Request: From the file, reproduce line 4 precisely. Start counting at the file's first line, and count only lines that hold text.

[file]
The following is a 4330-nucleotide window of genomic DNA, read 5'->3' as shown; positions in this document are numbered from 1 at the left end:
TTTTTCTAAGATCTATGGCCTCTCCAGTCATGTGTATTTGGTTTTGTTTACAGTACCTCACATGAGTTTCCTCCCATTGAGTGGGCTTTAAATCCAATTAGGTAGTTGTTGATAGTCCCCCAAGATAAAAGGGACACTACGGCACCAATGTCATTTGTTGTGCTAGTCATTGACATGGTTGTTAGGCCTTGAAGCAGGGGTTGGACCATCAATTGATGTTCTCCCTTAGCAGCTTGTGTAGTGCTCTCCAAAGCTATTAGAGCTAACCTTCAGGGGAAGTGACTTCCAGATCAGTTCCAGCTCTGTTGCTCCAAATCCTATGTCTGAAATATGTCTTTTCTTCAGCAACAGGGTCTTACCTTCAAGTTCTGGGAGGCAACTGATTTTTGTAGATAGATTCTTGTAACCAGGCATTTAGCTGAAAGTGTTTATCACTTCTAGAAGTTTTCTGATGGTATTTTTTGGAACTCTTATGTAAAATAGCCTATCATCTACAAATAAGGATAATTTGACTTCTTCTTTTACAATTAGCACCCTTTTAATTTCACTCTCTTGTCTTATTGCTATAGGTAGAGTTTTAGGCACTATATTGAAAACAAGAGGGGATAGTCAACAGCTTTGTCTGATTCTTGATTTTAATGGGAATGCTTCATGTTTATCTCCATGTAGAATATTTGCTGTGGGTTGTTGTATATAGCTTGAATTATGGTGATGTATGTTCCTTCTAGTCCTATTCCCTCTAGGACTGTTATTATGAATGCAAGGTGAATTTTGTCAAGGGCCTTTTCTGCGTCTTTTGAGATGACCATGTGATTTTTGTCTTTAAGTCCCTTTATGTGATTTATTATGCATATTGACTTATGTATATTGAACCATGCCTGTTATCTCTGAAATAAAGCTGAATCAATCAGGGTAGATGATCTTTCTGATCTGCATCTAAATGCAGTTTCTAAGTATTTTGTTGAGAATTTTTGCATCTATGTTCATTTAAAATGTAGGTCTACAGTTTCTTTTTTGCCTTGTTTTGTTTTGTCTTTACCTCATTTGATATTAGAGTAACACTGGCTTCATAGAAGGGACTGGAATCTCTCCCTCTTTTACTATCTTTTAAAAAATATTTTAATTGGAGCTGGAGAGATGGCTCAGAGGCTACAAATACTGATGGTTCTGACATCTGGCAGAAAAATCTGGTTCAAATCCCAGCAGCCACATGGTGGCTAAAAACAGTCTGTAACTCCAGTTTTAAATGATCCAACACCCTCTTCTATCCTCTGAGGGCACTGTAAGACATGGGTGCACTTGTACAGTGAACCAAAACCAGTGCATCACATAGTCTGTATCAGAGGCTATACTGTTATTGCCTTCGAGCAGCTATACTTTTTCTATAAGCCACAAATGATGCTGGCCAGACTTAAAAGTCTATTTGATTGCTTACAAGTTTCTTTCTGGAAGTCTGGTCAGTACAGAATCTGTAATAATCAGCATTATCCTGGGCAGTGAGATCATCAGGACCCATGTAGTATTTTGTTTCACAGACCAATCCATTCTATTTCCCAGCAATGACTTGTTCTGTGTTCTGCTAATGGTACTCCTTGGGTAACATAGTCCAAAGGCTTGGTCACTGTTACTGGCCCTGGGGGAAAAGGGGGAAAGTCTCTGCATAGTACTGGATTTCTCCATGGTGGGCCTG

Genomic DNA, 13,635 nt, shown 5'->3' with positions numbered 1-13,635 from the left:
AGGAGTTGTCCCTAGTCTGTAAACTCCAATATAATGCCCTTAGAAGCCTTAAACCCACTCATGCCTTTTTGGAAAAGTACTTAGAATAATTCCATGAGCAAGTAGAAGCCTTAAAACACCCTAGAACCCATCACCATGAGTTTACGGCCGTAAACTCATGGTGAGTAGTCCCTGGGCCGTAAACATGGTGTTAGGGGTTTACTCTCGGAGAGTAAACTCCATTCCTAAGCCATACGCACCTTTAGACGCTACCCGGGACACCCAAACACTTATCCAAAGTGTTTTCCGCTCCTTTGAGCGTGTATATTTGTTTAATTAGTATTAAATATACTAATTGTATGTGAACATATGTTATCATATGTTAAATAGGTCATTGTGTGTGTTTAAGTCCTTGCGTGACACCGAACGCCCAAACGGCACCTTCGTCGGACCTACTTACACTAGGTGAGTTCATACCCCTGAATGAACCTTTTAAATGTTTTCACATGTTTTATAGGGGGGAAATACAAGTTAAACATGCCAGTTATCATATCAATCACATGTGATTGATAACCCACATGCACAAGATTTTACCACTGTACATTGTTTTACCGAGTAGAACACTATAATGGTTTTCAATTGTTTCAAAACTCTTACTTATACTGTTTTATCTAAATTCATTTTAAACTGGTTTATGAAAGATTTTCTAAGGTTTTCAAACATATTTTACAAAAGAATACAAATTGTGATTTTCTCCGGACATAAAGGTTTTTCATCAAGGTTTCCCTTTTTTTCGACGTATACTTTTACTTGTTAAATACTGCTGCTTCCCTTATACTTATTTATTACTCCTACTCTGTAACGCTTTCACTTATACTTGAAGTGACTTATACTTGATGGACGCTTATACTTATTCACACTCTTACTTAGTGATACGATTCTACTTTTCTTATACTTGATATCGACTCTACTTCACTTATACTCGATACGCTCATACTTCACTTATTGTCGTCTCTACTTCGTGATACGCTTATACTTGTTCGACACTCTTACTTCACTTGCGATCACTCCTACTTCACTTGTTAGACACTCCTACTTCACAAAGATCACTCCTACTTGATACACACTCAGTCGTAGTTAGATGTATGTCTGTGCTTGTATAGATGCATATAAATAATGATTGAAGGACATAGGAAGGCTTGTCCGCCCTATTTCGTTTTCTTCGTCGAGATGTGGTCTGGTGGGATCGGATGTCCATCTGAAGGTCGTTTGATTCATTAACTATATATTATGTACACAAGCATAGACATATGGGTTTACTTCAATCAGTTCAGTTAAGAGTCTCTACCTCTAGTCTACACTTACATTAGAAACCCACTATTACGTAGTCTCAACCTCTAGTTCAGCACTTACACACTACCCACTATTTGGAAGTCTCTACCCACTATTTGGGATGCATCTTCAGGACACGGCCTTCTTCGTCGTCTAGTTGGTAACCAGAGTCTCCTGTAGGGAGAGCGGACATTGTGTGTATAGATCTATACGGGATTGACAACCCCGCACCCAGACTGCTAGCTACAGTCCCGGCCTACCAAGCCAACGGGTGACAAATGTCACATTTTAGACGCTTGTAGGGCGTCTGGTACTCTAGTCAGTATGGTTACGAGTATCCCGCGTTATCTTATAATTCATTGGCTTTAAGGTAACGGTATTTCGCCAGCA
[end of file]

AGGAGTTGTCCCTAGTCTGTAAACTCCAATATAATGCCCTTAGAAGCCTTAAACCCACTCATGCCTTTTTGGAAAAGTACTTAGAATAATTCCATGAGCAAGTAGAAGCCTTAAAACACCCTAGAACCCATCACCATGAGTTTACGGCCGTAAACTCATGGTGAGTAGTCCCTGGGCCGTAAACATGGTGTTAGGGGTTTACTCTCGGAGAGTAAACTCCATTCCTAAGCCATACGCACCTTTAGACGCTACCCGGGACACCCAAACACTTATCCAAAGTGTTTTCCGCTCCTTTGAGCGTGTATATTTGTTTAATTAGTATTAAATATACTAATTGTATGTGAACATATGTTATCATATGTTAAATAGGTCATTGTGTGTGTTTAAGTCCTTGCGTGACACCGAACGCCCAAACGGCACCTTCGTCGGACCTACTTACACTAGGTGAGTTCATACCCCTGAATGAACCTTTTAAATGTTTTCACATGTTTTATAGGGGGGAAATACAAGTTAAACATGCCAGTTATCATATCAATCACATGTGATTGATAACCCACATGCACAAGATTTTACCACTGTACATTGTTTTACCGAGTAGAACACTATAATGGTTTTCAATTGTTTCAAAACTCTTACTTATACTGTTTTATCTAAATTCATTTTAAACTGGTTTATGAAAGATTTTCTAAGGTTTTCAAACATATTTTACAAAAGAATACAAATTGTGATTTTCTCCGGACATAAAGGTTTTTCATCAAGGTTTCCCTTTTTTTCGACGTATACTTTTACTTGTTAAATACTGCTGCTTCCCTTATACTTATTTATTACTCCTACTCTGTAACGCTTTCACTTATACTTGAAGTGACTTATACTTGATGGACGCTTATACTTATTCACACTCTTACTTAGTGATACGATTCTACTTTTCTTATACTTGATATCGACTCTACTTCACTTATACTCGATACGCTCATACTTCACTTATTGTCGTCTCTACTTCGTGATACGCTTATACTTGTTCGACACTCTTACTTCACTTGCGATCACTCCTACTTCACTTGTTAGACACTCCTACTTCACAAAGATCACTCCTACTTGATACACACTCAGTCGTAGTTAGATGTATGTCTGTGCTTGTATAGATGCATATAAATAATGATTGAAGGACATAGGAAGGCTTGTCCGCCCTATTTCGTTTTCTTCGTCGAGATGTGGTCTGGTGGGATCGGATGTCCATCTGAAGGTCGTTTGATTCATTAACTATATATTATGTACACAAGCATAGACATATGGGTTTACTTCAATCAGTTCAGTTAAGAGTCTCTACCTCTAGTCTACACTTACATTAGAAACCCACTATTACGTAGTCTCAACCTCTAGTTCAGCACTTACACACTACCCACTATTTGGAAGTCTCTACCCACTATTTGGGATGCATCTTCAGGACACGGCCTTCTTCGTCGTCTAGTTGGTAACCAGAGTCTCCTGTAGGGAGAGCGGACATTGTGTGTATAGATCTATACGGGATTGACAACCCCGCACCCAGACTGCTAGCTACAGTCCCGGCCTACCAAGCCAACGGGTGACAAATGTCACATTTTAGACGCTTGTAGGGCGTCTGGTACTCTAGTCAGTATGGTTACGAGTATCCCGCGTTATCTTATAATTCATTGGCTTTAAGGTAACGGTATTTCGCCAGCA